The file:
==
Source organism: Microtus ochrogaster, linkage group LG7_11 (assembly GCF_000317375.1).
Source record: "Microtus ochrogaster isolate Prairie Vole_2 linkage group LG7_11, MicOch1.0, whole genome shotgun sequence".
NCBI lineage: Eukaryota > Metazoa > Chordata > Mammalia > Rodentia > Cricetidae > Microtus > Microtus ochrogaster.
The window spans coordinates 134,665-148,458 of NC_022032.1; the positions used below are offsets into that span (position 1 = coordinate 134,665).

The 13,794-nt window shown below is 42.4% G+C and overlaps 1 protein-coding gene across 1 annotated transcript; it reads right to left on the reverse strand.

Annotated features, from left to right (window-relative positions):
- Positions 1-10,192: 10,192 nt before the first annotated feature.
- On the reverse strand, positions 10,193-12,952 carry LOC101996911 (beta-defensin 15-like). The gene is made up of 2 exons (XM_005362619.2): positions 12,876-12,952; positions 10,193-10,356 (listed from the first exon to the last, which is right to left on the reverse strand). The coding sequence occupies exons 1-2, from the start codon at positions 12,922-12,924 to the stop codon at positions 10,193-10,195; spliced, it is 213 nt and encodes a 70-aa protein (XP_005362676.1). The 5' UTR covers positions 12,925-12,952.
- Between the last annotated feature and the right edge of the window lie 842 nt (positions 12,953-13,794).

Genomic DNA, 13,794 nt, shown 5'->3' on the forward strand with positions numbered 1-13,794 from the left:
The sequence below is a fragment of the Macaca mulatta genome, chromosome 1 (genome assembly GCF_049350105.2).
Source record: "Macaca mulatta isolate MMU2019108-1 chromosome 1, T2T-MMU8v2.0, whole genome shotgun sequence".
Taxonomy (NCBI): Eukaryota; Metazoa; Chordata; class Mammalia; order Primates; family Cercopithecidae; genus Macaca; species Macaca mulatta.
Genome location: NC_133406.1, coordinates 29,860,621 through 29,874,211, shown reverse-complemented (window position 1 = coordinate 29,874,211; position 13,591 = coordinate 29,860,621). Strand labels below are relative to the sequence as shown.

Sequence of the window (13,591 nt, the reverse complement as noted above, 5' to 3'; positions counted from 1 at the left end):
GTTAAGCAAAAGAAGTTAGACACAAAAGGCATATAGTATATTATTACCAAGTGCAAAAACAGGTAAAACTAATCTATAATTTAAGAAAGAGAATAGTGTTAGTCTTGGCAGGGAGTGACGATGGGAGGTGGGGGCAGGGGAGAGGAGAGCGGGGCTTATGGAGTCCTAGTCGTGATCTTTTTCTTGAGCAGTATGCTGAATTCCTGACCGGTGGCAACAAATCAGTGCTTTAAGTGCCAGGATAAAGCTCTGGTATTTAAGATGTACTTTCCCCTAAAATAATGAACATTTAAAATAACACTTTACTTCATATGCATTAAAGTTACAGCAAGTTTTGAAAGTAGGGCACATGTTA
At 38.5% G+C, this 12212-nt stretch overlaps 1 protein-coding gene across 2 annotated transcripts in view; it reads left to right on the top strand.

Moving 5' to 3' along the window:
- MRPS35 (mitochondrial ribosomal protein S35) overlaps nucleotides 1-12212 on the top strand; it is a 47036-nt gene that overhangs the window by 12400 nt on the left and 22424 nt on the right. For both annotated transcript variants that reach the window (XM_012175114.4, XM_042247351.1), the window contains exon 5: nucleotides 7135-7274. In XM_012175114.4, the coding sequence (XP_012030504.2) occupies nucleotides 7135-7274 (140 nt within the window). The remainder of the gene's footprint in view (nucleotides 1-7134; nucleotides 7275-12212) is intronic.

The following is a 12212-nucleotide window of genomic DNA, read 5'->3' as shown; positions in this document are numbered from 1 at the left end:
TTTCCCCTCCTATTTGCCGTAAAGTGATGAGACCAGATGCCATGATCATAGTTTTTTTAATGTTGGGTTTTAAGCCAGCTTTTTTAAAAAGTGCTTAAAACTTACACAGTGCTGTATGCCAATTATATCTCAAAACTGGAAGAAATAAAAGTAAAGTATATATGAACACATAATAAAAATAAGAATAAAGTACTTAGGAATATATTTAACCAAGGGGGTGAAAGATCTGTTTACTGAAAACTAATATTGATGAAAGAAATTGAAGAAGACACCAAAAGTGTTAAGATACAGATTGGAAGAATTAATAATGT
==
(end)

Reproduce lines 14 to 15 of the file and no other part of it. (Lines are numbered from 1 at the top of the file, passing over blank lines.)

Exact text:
Genome location: NC_133406.1, coordinates 29,860,621 through 29,874,211, shown reverse-complemented (window position 1 = coordinate 29,874,211; position 13,591 = coordinate 29,860,621). Strand labels below are relative to the sequence as shown.

Sequence of the window (13,591 nt, the reverse complement as noted above, 5' to 3'; positions counted from 1 at the left end):